Abstract: Moral Sentiments and Material Interests presents an innovative synthesis of research in different disciplines to argue that cooperation stems not from the stereotypical selfish agent acting out of disguised self-interest but from the presence of "strong reciprocators" in a social group. Presenting an overview of research in economics, anthropology, evolutionary and human biology, social psychology, and sociology, the book deals with both the theoretical foundations and the policy implications of this explanation for cooperation. Chapter authors in the remaining parts of the book discuss the behavioral ecology of cooperation in humans and nonhuman primates, modeling and testing strong reciprocity in economic scenarios, and reciprocity and social policy. The evidence for strong reciprocity in the book includes experiments using the famous Ultimatum Game (in which two players must agree on how to split a certain amount of money or they both get nothing).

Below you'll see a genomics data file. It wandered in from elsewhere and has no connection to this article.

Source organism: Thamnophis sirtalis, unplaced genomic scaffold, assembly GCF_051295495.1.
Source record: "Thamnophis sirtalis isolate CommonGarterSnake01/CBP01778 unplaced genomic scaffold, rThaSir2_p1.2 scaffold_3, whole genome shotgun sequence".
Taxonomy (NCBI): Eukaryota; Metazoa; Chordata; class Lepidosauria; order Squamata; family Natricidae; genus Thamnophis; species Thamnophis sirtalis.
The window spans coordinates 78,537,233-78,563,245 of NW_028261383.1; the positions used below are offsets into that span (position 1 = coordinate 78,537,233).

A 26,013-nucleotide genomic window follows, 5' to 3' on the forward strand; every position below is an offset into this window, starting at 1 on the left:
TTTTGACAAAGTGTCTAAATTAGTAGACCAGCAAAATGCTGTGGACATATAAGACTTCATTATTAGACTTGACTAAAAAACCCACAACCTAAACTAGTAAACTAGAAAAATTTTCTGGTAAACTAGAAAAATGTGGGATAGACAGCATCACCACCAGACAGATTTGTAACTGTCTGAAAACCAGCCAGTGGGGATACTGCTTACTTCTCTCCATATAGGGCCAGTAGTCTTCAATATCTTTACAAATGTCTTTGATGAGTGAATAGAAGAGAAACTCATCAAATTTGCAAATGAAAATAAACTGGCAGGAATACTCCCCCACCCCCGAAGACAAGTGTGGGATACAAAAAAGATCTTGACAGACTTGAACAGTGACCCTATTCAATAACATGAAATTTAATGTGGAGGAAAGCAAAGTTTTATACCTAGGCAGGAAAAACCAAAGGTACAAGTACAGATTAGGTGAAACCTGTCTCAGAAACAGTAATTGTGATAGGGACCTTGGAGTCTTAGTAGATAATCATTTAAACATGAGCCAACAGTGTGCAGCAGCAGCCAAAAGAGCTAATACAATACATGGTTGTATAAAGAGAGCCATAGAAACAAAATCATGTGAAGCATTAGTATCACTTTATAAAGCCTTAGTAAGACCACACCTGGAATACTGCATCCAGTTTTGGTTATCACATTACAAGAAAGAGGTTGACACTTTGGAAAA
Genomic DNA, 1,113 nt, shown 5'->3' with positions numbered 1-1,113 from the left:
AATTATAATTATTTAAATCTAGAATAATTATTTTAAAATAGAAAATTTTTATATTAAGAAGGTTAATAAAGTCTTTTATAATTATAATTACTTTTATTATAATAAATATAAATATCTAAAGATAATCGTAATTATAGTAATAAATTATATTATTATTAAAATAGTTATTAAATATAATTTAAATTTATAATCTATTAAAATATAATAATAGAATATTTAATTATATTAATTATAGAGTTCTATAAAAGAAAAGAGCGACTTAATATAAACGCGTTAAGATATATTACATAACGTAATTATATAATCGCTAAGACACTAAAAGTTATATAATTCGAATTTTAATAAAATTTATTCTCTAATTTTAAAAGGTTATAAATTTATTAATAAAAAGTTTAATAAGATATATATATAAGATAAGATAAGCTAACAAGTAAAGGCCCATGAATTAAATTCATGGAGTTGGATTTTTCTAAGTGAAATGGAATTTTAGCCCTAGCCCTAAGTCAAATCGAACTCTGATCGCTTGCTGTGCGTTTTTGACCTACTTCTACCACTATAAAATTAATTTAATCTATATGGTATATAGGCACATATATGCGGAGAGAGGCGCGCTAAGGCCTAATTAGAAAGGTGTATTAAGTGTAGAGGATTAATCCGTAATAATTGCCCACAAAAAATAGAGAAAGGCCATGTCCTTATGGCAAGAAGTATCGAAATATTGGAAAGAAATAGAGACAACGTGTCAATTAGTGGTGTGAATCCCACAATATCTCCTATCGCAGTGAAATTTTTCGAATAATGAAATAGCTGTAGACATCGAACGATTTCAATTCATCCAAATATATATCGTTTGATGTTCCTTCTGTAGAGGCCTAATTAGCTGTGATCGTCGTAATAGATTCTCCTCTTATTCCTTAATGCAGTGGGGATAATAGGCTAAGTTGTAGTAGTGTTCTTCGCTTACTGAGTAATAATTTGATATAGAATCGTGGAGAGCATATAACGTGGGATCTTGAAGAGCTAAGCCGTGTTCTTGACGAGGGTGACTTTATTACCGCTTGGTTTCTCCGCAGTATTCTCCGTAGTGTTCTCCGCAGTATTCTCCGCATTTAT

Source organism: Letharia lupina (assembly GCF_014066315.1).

Amsterdam ; New York : North-Holland Pub. Co. ; New York : sole distributors for the U.S.A. and Canada Elsevier/North-Holland, 1977.
New York : Cambridge University Press, 2008.
Abstract: Games in Economic Development examines the roots of poverty and prosperity through the lens of elementary game theory, illustrating how patterns of human interaction can lead to vicious cycles of poverty as well as virtuous cycles of prosperity. The book shows how both social norms and carefully designed institutions can help shape the "rules of the game," making better outcomes in a game possible for everyone involved. The book is entertaining to read, intended for a broad audience, and can be accessed with little background in development economics or game theory. Its chapters explore games in natural resource use; education; coping with risk; borrowing and lending; technology adoption; governance and corruption; civil conflict; international trade; and the importance of networks, religion, and identity, illustrating concepts with numerous anecdotes from recent world events. An appendix explaining basic ideas in game theory used in the book is provided for interested readers.